include ':appmodule', '..:MyPlainJavaLibrary'

and include a dependency to it in build.gradle like this (don't forget the leading colon):

dependencies {
    ...
    compile project(':..:MyPlainJavaLibrary')
}

This works for me. In my Project viewer, I now see MyApp and MyPlainJavaLibrary as two root-level module directories in the view, and I can make java import statements work across module boundaries and such.

Note that in this default setup, this shared module will only have a single build output folder that will be shared among all the projects using it. This may or may not be what you want. If you'd like to have a different output directory for each project using the shared module, you can probably do some magic with the output directory in the sourceSet; if you want help with this, I'd recommend trying it out on your own and posting a question with details on your work if you get stuck.

You can only have one settings.gradle file per project, so this isn't going to take a whole other multimodule Gradle project and bring in all the modules in one fell swoop; you'll need to bring them in individually. However, it should satisfy the use case of using a module in multiple projects.

  • 4
    I assume the dependency is added into module build.gradle not project root build.gradle. I got the following error:A problem occurred configuring project ':main'. > Configuration with name 'default' not found. – Neoh Mar 8 '14 at 13:21
  • @Neoh I had the same error, resolved it by using compile project(':MyPlainJavaLibrary') – omermuhammed Mar 12 '14 at 3:53
  • @omermuhammed That only seems to work when you place the MyPlainJavaLibrary inside the project folder. My question is asking about including a library source from outside the project folder. – Neoh Mar 12 '14 at 4:29
  • 1
    I am new to Android Studio but I have set up my app and library as sibling modules in the project. There seems to be an open issue with Android Studio currently not allowing Module imports from outside the project, something you are trying to do. The other approach I saw was making the library project binary be saved to mavenlocal() (a local maven repo) and then using it in the app. Havent been able to do this, for now atleast. – omermuhammed Mar 12 '14 at 4:59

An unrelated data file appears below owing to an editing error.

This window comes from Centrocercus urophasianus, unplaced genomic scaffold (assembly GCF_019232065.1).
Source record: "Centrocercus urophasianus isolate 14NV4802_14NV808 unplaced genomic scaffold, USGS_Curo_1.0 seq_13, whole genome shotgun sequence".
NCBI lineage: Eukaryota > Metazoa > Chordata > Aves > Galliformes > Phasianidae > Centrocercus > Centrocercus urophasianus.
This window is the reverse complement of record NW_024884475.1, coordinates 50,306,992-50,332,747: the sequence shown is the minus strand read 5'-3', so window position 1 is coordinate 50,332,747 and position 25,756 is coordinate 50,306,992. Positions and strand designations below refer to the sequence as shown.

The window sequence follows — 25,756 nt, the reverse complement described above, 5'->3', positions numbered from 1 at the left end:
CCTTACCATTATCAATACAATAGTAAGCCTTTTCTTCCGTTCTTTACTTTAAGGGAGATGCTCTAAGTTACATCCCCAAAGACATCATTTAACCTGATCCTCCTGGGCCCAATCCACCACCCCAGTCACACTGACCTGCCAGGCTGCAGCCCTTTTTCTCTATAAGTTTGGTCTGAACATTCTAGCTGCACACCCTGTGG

• 3
    @Neoh I was able to solve the "default not found problem". In my case, I had changed compile project(':..:MyPlainJavaLibrary') to compile project(':..:MyPlainJavaLibrary:app') in build.gradle and include '..:lucovaAndroidSDK' to include '..:lucovaAndroidSDK:app' in settings.gradle. – Martin Konecny May 7 '14 at 14:25
1

I wanted to do something similar for my Android Wear project, where you have mobile and wear modules. In Android Studio 1.5.1, you can do File->New->Module and pick Android Library as your module. This will take care of many of the settings described above and put your library inside your existing Android Wear project.

  • Worked like a charm! Definitely easier than the accepted answer for what I needed to accomplish – Daiwik Daarun May 26 '16 at 17:54
1

To make full use of Android Studio, I would recommend initially creating a normal android project. Then, within that project, add a Module "android library" type, and (optionally) a "java library" (if you have code you want to use that may be common to Android applications and to server side code).

Using this mechanism, you do not need to manipulate and modify gradle and manifest files.